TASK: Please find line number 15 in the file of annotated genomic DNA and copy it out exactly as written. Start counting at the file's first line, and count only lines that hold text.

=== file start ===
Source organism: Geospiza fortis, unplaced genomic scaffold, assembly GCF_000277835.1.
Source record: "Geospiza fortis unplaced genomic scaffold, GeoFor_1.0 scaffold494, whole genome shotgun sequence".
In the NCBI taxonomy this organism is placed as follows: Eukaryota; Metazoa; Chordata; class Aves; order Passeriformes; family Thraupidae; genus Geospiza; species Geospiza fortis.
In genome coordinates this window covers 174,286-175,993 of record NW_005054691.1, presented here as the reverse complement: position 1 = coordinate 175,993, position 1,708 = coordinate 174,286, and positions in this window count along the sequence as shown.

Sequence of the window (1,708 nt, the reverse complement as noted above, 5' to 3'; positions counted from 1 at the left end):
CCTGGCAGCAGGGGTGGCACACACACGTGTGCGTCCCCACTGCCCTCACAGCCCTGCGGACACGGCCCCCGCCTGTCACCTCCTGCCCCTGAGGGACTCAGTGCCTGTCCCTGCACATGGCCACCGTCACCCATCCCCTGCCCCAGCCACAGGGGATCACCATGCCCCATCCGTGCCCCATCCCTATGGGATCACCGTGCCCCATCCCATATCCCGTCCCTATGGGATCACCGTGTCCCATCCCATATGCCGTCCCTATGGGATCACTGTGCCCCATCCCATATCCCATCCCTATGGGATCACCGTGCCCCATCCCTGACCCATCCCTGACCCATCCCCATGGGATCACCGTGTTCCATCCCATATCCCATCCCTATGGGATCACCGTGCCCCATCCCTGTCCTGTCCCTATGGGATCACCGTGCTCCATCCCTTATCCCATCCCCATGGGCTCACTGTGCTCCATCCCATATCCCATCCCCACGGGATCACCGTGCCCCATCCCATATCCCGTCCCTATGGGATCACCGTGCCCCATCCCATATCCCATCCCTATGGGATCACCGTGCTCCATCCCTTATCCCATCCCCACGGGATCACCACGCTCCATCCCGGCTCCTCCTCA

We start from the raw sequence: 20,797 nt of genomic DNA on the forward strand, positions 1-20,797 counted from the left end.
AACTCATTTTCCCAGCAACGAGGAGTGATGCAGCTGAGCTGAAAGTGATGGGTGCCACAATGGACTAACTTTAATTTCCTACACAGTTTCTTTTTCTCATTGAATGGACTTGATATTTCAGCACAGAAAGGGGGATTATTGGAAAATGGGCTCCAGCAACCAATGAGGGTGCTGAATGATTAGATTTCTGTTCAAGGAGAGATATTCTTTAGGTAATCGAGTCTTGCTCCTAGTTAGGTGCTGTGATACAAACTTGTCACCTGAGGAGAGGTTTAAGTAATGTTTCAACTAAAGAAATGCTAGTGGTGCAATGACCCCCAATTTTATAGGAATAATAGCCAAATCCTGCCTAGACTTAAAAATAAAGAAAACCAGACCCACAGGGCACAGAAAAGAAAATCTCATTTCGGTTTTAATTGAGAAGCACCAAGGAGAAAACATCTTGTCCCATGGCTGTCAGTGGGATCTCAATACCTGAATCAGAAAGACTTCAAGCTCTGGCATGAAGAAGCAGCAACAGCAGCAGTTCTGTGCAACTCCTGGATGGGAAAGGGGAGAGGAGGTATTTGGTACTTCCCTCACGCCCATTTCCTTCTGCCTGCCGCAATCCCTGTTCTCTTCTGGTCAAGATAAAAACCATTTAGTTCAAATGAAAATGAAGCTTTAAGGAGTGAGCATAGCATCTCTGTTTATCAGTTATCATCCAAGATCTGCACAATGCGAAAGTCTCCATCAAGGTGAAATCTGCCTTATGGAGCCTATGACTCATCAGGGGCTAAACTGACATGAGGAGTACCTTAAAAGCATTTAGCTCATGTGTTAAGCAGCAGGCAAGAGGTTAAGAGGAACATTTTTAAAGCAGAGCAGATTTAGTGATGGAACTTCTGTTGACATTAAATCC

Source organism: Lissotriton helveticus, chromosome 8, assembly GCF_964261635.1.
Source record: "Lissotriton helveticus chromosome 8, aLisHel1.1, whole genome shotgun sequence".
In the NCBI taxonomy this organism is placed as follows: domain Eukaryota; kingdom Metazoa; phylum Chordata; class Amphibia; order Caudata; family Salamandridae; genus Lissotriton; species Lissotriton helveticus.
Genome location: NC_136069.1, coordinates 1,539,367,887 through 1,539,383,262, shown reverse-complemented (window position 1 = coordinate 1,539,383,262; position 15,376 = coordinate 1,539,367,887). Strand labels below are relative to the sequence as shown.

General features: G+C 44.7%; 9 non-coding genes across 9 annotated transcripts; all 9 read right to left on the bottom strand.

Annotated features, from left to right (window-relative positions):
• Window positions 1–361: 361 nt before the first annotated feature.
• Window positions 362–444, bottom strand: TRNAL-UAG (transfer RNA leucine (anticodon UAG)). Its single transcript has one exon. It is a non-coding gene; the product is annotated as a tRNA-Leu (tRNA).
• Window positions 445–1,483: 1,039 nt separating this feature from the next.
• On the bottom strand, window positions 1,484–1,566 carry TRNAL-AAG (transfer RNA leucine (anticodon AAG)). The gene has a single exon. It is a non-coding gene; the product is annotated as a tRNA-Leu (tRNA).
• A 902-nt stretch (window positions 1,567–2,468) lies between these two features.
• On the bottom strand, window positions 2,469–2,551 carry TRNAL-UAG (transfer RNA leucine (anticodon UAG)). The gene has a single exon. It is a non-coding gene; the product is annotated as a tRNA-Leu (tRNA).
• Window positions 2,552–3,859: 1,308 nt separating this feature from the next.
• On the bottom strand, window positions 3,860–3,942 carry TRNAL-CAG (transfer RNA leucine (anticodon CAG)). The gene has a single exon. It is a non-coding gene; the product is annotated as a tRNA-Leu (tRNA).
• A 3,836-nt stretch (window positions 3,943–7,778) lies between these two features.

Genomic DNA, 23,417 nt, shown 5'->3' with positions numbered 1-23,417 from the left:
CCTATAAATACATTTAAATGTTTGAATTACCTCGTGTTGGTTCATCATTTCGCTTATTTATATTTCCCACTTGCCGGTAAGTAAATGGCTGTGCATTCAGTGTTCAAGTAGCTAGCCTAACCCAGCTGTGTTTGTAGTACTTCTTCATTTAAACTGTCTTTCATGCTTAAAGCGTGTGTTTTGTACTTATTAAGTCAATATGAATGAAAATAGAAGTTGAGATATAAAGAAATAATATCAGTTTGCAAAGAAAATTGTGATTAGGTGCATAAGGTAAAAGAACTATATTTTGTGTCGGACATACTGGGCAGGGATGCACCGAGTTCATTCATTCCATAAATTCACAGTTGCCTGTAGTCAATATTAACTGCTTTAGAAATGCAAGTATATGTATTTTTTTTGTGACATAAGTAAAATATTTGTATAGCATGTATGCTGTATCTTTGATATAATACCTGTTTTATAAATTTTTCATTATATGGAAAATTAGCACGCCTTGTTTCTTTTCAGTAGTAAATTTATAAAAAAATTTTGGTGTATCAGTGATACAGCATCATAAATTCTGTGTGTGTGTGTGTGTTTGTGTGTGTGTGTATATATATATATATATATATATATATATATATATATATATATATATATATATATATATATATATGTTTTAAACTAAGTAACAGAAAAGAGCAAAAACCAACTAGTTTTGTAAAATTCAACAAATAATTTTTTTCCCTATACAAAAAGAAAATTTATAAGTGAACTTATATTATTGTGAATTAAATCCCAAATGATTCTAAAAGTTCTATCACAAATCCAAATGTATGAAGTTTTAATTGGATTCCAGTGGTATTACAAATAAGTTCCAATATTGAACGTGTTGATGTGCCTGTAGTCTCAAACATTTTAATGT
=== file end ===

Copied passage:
• Window positions 1–361: 361 nt before the first annotated feature.